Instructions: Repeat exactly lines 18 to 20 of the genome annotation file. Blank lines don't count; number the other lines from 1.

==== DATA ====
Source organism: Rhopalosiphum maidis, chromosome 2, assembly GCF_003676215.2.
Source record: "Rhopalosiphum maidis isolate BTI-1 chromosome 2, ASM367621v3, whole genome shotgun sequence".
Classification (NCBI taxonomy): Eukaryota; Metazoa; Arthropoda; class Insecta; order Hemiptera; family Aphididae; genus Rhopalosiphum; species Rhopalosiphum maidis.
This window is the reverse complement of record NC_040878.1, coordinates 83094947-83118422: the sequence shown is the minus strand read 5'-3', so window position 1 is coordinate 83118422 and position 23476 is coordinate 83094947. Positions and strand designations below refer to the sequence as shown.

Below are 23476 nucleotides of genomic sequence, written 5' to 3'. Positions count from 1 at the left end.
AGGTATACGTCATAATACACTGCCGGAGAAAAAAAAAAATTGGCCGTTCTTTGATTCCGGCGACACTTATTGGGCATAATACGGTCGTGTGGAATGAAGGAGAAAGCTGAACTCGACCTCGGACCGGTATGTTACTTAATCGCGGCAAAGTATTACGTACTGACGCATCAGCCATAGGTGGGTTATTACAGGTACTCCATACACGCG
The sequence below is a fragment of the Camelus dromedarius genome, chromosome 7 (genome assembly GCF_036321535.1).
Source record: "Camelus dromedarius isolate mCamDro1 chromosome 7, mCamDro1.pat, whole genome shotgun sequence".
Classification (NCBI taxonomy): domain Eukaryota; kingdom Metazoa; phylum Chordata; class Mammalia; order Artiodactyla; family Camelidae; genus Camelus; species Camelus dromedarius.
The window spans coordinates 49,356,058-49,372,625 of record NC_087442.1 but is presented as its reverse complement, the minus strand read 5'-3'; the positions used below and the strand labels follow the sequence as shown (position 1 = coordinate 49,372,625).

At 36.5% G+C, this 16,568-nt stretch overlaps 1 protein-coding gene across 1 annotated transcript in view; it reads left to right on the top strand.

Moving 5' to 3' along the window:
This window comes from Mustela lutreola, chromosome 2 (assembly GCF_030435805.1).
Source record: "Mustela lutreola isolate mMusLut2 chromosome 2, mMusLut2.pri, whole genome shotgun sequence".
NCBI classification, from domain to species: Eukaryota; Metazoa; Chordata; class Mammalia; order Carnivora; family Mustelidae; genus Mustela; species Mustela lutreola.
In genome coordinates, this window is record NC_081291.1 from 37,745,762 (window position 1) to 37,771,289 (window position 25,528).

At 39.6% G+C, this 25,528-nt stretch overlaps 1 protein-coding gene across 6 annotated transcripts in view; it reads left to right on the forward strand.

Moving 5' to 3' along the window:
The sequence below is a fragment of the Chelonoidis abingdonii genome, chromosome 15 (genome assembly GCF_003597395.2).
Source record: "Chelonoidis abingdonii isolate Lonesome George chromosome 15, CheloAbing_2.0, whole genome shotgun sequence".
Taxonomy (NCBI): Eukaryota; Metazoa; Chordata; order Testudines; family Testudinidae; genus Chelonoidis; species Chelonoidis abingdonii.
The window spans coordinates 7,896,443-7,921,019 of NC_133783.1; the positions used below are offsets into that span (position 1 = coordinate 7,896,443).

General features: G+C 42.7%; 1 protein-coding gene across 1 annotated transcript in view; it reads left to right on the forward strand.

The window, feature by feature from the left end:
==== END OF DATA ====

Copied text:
Moving 5' to 3' along the window:
The sequence below is a fragment of the Chelonoidis abingdonii genome, chromosome 15 (genome assembly GCF_003597395.2).
Source record: "Chelonoidis abingdonii isolate Lonesome George chromosome 15, CheloAbing_2.0, whole genome shotgun sequence".